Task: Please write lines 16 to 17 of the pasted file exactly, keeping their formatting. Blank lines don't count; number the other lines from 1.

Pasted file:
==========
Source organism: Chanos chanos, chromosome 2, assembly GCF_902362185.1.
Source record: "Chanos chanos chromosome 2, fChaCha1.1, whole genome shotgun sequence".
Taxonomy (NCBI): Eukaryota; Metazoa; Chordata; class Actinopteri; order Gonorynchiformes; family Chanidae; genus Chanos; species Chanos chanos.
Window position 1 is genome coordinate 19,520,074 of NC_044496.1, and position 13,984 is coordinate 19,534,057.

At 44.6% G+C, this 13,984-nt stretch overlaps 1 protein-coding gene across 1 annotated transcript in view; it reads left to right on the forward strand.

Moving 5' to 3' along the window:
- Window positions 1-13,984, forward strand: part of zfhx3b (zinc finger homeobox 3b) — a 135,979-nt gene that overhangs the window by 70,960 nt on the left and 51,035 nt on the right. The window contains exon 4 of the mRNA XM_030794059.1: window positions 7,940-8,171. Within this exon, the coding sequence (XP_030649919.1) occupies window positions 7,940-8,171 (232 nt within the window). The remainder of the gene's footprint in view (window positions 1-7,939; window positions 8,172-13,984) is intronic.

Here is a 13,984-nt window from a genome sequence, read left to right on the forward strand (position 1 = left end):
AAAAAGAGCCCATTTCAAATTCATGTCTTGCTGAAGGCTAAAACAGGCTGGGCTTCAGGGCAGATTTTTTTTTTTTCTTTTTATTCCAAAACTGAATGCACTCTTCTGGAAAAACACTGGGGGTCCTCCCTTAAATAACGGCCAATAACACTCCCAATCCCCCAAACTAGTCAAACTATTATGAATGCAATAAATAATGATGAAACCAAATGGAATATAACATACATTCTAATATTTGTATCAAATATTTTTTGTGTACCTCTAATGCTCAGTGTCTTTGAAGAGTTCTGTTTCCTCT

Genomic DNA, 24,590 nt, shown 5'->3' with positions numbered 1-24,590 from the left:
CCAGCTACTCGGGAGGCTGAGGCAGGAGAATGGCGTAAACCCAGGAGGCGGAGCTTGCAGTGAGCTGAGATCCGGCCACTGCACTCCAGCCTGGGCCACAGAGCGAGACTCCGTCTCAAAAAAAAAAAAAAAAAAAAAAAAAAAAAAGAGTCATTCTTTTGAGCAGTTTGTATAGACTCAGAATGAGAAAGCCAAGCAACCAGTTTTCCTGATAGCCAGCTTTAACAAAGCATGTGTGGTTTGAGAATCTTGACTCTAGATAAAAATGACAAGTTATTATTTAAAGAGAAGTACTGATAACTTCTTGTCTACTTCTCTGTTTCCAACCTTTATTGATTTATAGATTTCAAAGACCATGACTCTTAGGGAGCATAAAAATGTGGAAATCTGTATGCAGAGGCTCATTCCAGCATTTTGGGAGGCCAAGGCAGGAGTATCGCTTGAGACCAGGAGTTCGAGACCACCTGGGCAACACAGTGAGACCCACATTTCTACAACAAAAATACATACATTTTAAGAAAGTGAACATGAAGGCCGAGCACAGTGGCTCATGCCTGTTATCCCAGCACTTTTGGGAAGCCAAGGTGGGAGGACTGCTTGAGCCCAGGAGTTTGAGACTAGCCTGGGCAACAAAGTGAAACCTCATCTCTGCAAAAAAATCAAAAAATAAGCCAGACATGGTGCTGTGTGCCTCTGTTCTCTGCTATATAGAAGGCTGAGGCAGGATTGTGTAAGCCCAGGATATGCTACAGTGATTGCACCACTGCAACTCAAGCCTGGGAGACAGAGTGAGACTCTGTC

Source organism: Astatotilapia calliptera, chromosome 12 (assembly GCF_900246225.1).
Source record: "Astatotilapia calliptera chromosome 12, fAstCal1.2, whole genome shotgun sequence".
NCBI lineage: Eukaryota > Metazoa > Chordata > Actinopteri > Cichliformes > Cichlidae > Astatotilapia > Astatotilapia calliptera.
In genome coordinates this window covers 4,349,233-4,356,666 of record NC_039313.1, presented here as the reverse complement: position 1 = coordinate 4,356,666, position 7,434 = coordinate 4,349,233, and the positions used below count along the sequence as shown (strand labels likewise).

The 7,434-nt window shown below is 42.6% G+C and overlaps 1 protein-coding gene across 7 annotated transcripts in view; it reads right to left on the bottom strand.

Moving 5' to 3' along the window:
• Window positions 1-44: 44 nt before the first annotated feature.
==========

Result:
The 7,434-nt window shown below is 42.6% G+C and overlaps 1 protein-coding gene across 7 annotated transcripts in view; it reads right to left on the bottom strand.

Moving 5' to 3' along the window: